Region monitors fisheries

Patrols have already been undertaken on the waters of South Africa, Tanzania and Mozambique under Southern African Development Community (SADC)’s maritime monitoring programme.

Supported by air surveillance, inspectors also patrolled the waters of Namibia and Angola, with results showing that surveillance activities are critical to ensuring fishing vessels comply with laws.

Many of them had been found flouting the regulations resulting in fines and prosecutions.

The monitoring activities are in line with the SADC Protocol on Fisheries whose priorities include management of shared resources, law enforcement, access agreements, high seas fishing and protection of the environment. An initial monitoring exercise, which was conducted last year, tested the control systems in the countries involved inorder to address any weaknesses so that fisheries surveillance throughout the region could be improved.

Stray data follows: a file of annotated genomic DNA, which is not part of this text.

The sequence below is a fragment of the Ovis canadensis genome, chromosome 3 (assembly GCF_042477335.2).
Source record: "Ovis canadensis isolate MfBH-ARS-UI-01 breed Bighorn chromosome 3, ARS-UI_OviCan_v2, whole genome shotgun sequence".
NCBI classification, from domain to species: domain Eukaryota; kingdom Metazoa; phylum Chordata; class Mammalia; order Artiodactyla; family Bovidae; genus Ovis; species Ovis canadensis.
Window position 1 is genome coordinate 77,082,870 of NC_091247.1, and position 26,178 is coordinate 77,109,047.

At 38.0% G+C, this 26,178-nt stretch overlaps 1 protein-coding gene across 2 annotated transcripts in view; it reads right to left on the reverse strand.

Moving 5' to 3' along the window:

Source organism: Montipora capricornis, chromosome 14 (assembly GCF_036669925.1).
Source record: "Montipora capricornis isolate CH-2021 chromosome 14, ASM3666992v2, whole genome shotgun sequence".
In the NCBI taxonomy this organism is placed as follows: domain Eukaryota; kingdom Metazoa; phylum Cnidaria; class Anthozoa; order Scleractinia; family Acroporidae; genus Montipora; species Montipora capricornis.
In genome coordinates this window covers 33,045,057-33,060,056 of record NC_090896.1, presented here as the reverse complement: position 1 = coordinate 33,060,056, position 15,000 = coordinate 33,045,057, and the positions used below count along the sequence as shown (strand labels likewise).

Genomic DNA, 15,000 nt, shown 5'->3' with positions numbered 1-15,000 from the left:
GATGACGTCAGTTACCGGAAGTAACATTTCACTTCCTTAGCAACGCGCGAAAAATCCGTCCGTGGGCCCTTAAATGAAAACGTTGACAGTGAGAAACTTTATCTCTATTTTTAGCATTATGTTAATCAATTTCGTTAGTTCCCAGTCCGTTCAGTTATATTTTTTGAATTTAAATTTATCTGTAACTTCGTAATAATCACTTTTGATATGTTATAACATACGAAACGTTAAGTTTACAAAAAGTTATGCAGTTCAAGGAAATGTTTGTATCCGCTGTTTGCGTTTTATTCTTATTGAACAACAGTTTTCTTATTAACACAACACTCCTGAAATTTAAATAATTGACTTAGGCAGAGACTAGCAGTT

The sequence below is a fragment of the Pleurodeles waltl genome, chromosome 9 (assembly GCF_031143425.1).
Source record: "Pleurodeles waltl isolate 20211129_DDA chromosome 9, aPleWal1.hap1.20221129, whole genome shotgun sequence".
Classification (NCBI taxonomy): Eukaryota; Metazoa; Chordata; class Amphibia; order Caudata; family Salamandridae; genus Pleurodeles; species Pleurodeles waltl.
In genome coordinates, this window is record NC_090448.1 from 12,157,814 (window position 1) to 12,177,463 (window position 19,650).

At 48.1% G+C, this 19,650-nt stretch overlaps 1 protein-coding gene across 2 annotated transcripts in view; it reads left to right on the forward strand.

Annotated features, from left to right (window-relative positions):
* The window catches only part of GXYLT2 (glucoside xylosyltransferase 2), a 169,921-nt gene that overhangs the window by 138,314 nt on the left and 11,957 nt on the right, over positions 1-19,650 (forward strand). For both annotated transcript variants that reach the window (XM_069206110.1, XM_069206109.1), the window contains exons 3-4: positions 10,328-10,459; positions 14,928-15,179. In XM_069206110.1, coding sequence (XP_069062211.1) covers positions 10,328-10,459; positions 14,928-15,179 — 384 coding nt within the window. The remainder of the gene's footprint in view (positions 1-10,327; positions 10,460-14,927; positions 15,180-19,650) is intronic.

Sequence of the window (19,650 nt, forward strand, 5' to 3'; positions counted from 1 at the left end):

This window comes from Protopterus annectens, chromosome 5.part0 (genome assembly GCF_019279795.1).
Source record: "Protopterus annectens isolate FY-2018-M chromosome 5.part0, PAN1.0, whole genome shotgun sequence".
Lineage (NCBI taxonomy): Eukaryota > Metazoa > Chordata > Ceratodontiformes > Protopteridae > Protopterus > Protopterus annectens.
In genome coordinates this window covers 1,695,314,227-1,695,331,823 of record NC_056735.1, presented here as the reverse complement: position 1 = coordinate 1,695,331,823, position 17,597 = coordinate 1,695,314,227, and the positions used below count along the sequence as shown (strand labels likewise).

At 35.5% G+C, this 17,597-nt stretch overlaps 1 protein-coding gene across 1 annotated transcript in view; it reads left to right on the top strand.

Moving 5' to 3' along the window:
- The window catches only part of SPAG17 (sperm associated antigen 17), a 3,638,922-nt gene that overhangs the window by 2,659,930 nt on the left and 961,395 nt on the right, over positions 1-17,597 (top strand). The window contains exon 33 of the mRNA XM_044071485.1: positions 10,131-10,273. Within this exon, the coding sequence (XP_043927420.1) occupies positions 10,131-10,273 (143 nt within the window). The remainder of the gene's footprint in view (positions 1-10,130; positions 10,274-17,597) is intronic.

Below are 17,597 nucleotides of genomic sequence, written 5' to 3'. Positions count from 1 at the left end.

Meanwhile, African governments are seeking to improve fish market chains and to increase benefits from the fish trade following the adoption of the Abuja Declaration on Sustainable Fisheries and Aquaculture last year.

An investment of US$30 million in the recently launched NEPAD-World Fish Programme for Sustainable African Aquaculture is expected to increase Africa’s fish production by 10 percent annually to about 3 million tonnes over the next 15 years.

The Abuja Declaration embraces the principles of the Nepad vision for Africa’s development which encompasses poverty eradication, achieving food security and building of foundations of sustainable development in the region. ‘ New Ziana.

June 2006
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